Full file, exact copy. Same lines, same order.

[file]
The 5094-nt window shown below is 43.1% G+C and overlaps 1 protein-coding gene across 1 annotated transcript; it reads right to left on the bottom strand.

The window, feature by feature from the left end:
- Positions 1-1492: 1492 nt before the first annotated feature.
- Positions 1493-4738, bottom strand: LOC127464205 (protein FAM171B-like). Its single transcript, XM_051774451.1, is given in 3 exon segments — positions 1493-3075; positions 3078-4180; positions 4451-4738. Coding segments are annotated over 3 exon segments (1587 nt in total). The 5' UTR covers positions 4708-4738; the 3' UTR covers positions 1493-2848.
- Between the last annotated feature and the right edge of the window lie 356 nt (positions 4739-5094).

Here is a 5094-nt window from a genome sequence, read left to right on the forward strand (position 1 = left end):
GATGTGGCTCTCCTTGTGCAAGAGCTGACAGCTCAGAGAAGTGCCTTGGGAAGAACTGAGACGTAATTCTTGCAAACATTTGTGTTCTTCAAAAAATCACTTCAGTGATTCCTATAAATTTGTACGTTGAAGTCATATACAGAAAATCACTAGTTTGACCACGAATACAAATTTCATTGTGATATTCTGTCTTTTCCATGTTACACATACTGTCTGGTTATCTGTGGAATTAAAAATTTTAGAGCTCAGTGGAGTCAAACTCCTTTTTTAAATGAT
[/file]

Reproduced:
The 5094-nt window shown below is 43.1% G+C and overlaps 1 protein-coding gene across 1 annotated transcript; it reads right to left on the bottom strand.

The window, feature by feature from the left end:
- Positions 1-1492: 1492 nt before the first annotated feature.
- Positions 1493-4738, bottom strand: LOC127464205 (protein FAM171B-like). Its single transcript, XM_051774451.1, is given in 3 exon segments — positions 1493-3075; positions 3078-4180; positions 4451-4738. Coding segments are annotated over 3 exon segments (1587 nt in total). The 5' UTR covers positions 4708-4738; the 3' UTR covers positions 1493-2848.
- Between the last annotated feature and the right edge of the window lie 356 nt (positions 4739-5094).

Here is a 5094-nt window from a genome sequence, read left to right on the forward strand (position 1 = left end):
GATGTGGCTCTCCTTGTGCAAGAGCTGACAGCTCAGAGAAGTGCCTTGGGAAGAACTGAGACGTAATTCTTGCAAACATTTGTGTTCTTCAAAAAATCACTTCAGTGATTCCTATAAATTTGTACGTTGAAGTCATATACAGAAAATCACTAGTTTGACCACGAATACAAATTTCATTGTGATATTCTGTCTTTTCCATGTTACACATACTGTCTGGTTATCTGTGGAATTAAAAATTTTAGAGCTCAGTGGAGTCAAACTCCTTTTTTAAATGAT